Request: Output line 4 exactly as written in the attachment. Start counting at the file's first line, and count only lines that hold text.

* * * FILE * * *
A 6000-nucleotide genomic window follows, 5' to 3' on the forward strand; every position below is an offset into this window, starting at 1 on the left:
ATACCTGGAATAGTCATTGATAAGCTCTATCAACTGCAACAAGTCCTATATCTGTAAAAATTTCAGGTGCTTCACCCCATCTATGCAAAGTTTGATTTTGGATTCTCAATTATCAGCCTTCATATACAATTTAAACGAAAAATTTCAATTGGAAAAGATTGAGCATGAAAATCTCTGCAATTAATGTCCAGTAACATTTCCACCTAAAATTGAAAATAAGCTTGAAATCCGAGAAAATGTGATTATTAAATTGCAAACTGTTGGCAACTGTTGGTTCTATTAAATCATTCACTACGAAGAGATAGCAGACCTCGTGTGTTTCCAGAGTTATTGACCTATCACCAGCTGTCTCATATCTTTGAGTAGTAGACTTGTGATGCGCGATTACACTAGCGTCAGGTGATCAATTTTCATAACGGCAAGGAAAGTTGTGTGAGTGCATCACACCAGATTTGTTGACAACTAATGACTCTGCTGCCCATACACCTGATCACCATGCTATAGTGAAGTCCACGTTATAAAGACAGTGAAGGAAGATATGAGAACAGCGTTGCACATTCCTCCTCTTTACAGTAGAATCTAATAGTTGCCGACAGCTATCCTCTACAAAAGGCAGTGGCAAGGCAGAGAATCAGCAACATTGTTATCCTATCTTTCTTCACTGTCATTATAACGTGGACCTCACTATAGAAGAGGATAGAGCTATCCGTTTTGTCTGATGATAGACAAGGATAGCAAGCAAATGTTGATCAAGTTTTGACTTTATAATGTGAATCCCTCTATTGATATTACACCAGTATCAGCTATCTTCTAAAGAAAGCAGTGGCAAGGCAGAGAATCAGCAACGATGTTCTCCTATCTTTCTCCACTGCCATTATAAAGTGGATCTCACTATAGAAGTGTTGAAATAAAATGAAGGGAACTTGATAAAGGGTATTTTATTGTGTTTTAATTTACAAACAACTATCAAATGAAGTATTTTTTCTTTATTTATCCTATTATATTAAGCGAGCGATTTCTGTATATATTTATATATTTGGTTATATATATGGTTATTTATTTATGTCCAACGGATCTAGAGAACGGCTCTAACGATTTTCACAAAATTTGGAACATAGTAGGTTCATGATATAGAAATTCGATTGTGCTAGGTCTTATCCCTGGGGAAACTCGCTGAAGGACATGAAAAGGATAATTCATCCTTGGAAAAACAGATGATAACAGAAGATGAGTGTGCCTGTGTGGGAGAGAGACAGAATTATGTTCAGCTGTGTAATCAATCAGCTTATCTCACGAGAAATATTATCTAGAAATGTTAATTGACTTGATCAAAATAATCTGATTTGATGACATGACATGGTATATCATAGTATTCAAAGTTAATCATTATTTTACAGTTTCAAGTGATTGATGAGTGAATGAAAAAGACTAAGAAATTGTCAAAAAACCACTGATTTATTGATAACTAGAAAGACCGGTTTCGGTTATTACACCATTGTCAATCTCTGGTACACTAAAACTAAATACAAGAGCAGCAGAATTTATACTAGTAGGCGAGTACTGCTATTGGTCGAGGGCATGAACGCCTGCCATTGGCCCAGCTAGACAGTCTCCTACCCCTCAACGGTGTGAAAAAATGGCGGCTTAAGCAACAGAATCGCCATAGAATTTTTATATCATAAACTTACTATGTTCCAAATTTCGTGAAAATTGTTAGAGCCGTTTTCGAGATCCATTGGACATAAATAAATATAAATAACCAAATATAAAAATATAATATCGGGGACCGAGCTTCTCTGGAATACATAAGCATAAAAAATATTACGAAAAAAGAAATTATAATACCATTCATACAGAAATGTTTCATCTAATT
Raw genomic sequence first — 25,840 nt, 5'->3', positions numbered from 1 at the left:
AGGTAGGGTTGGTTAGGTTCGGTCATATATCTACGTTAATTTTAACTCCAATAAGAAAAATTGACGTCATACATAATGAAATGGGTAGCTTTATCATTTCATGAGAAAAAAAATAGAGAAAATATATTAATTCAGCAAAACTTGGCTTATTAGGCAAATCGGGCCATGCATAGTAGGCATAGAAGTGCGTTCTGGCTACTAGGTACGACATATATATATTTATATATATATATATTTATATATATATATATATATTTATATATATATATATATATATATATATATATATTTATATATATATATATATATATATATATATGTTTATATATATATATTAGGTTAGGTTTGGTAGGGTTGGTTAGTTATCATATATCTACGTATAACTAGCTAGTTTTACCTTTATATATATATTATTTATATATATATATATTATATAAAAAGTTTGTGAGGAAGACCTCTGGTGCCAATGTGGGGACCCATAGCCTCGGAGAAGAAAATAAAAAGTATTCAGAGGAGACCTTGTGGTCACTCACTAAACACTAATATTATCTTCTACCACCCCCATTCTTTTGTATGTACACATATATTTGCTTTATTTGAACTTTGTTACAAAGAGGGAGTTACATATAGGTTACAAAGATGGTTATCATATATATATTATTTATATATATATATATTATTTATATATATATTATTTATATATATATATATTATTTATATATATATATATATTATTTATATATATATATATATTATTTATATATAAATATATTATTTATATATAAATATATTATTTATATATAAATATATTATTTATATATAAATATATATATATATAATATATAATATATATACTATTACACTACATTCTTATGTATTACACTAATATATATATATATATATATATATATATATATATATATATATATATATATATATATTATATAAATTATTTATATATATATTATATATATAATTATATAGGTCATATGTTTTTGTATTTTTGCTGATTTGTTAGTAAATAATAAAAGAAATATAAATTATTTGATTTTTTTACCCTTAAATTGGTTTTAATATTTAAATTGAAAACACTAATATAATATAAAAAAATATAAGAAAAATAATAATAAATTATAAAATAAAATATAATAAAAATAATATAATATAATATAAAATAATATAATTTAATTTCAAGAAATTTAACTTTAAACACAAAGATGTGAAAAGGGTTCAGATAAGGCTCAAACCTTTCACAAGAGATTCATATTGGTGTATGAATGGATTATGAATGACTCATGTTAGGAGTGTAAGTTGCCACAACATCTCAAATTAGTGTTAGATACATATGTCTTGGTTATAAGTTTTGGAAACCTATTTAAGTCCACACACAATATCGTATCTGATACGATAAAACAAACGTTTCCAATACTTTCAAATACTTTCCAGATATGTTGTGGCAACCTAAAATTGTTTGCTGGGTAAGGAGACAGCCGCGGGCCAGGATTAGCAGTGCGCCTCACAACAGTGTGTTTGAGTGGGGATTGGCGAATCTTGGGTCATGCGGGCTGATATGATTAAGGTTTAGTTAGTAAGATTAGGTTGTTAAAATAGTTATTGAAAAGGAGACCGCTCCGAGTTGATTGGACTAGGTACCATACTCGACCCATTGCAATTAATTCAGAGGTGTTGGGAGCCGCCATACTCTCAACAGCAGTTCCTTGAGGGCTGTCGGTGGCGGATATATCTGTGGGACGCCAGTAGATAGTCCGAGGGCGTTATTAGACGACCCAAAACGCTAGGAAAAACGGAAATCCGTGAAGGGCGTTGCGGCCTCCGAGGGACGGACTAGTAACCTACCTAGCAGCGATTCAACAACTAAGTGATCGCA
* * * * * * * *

AGGTAGGGTTGGTTAGGTTCGGTCATATATCTACGTTAATTTTAACTCCAATAAGAAAAATTGACGTCATACATAATGAAATGGGTAGCTTTATCATTTCATGAGAAAAAAAATAGAGAAAATATATTAATTCAGCAAAACTTGGCTTATTAGGCAAATCGGGCCATGCATAGTAGGCATAGAAGTGCGTTCTGGCTACTAGGTACGACATATATATATTTATATATATATATATTTATATATATATATATATATTTATATATATATATATATATATATATATATATATTTATATATATATATATATATATATATATATGTTTATATATATATATTAGGTTAGGTTTGGTAGGGTTGGTTAGTTATCATATATCTACGTATAACTAGCTAGTTTTACCTTTATATATATATTATTTATATATATATATATTATATAAAAAGTTTGTGAGGAAGACCTCTGGTGCCAATGTGGGGACCCATAGCCTCGGAGAAGAAAATAAAAAGTATTCAGAGGAGACCTTGTGGTCACTCACTAAACACTAATATTATCTTCTACCACCCCCATTCTTTTGTATGTACACATATATTTGCTTTATTTGAACTTTGTTACAAAGAGGGAGTTACATATAGGTTACAAAGATGGTTATCATATATATATTATTTATATATATATATATTATTTATATATATATTATTTATATATATATATATTATTTATATATATATATATATTATTTATATATATATATATATTATTTATATATAAATATATTATTTATATATAAATATATTATTTATATATAAATATATTATTTATATATAAATATATATATATATAATATATAATATATATACTATTACACTACATTCTTATGTATTACACTAATATATATATATATATATATATATATATATATATATATATATATATATATATATATTATATAAATTATTTATATATATATTATATATATAATTATATAGGTCATATGTTTTTGTATTTTTGCTGATTTGTTAGTAAATAATAAAAGAAATATAAATTATTTGATTTTTTTACCCTTAAATTGGTTTTAATATTTAAATTGAAAACACTAATATAATATAAAAAAATATAAGAAAAATAATAATAAATTATAAAATAAAATATAATAAAAATAATATAATATAATATAAAATAATATAATTTAATTTCAAGAAATTTAACTTTAAACACAAAGATGTGAAAAGGGTTCAGATAAGGCTCAAACCTTTCACAAGAGATTCATATTGGTGTATGAATGGATTATGAATGACTCATGTTAGGAGTGTAAGTTGCCACAACATCTCAAATTAGTGTTAGATACATATGTCTTGGTTATAAGTTTTGGAAACCTATTTAAGTCCACACACAATATCGTATCTGATACGATAAAACAAACGTTTCCAATACTTTCAAATACTTTCCAGATATGTTGTGGCAACCTAAAATTGTTTGCTGGGTAAGGAGACAGCCGCGGGCCAGGATTAGCAGTGCGCCTCACAACAGTGTGTTTGAGTGGGGATTGGCGAATCTTGGGTCATGCGGGCTGATATGATTAAGGTTTAGTTAGTAAGATTAGGTTGTTAAAATAGTTATTGAAAAGGAGACCGCTCCGAGTTGATTGGACTAGGTACCATACTCGACCCATTGCAATTAATTCAGAGGTGTTGGGAGCCGCCATACTCTCAACAGCAGTTCCTTGAGGGCTGTCGGTGGCGGATATATCTGTGGGACGCCAGTAGATAGTCCGAGGGCGTTATTAGACGACCCAAAACGCTAGGAAAAACGGAAATCCGTGAAGGGCGTTGCGGCCTCCGAGGGACGGACTAGTAACCTACCTAGCAGCGATTCAACAACTAAGTGATCGCA